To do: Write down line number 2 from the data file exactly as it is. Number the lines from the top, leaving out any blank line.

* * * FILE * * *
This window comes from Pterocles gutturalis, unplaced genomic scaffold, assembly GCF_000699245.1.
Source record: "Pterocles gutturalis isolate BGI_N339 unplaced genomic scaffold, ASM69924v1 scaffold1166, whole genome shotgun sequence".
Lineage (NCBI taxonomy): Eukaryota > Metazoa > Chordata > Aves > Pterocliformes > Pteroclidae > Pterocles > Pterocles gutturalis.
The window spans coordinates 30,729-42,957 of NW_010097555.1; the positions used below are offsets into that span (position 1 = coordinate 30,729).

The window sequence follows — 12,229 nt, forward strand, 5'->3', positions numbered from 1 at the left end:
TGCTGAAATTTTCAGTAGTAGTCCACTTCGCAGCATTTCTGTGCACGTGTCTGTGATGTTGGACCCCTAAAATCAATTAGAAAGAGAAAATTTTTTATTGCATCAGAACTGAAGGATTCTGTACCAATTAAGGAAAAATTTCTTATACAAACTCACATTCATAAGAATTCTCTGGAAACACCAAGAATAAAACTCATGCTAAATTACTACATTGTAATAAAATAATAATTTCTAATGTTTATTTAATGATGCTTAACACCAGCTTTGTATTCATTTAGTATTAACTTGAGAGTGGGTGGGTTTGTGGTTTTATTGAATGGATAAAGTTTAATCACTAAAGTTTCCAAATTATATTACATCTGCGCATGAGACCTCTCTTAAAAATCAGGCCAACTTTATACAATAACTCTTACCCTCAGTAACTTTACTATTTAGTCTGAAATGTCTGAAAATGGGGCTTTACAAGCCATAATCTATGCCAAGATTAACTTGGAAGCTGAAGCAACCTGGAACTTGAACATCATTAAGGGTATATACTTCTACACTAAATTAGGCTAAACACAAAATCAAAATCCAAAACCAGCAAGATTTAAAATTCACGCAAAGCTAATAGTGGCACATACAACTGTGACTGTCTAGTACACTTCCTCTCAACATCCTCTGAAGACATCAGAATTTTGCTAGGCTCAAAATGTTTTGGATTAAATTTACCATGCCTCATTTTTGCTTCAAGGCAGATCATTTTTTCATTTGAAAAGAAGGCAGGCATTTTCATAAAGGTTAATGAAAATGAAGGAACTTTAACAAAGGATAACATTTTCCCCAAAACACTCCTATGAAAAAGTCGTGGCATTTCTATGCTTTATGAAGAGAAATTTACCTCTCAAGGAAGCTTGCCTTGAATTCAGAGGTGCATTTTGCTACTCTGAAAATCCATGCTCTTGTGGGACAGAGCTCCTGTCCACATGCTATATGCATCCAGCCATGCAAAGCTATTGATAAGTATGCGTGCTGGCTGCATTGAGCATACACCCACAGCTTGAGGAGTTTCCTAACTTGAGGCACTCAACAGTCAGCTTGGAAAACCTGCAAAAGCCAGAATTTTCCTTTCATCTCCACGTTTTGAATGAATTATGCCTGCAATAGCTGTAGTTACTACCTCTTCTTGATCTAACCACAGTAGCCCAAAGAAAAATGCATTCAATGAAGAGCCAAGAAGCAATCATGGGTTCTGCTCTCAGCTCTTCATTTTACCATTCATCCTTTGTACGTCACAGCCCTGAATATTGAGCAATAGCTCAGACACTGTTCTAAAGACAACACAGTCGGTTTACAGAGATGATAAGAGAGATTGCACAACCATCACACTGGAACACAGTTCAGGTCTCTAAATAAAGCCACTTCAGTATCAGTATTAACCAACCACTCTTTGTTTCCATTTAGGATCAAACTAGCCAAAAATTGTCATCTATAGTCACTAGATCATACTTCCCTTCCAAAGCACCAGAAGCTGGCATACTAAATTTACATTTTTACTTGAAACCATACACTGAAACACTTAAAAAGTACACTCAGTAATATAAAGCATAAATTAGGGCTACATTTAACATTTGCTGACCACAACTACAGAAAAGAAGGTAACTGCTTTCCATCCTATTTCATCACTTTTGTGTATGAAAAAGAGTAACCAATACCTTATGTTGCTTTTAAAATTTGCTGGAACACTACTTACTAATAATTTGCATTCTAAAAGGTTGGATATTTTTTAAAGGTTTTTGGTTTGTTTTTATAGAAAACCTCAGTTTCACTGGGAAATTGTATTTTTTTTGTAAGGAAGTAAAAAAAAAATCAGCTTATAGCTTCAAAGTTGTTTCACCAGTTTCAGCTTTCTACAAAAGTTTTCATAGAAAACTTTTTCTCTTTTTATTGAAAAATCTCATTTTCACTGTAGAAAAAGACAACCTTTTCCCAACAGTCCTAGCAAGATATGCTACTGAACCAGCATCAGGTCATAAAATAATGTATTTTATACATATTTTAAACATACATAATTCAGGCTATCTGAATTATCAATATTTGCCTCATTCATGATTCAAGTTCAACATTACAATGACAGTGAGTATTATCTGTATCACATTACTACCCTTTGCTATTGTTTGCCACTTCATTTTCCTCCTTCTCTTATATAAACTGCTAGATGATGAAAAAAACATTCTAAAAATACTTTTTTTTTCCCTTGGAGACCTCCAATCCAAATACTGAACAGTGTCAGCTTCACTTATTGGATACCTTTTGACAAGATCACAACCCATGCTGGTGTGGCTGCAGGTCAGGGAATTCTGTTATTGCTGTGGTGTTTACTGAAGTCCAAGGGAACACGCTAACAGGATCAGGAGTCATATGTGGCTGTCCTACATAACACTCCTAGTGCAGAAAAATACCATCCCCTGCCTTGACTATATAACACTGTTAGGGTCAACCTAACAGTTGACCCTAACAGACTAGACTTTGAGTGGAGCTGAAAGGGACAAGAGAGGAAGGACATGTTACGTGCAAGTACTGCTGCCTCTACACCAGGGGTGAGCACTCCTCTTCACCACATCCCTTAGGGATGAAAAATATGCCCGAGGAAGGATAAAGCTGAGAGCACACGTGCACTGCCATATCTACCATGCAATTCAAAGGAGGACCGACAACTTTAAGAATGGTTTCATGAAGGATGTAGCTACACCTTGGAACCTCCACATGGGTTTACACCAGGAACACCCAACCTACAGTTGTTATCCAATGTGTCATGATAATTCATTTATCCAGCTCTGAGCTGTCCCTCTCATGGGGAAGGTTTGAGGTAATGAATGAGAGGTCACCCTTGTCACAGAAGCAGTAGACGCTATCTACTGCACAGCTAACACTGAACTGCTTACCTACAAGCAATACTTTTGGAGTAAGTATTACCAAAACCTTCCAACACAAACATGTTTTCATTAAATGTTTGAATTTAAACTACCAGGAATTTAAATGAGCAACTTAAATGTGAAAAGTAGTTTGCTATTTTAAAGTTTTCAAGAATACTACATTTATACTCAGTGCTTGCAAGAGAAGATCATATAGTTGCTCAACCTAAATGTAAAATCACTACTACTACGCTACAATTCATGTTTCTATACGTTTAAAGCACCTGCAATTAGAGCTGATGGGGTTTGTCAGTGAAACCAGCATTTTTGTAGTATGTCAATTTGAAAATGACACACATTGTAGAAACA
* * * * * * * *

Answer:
Source record: "Pterocles gutturalis isolate BGI_N339 unplaced genomic scaffold, ASM69924v1 scaffold1166, whole genome shotgun sequence".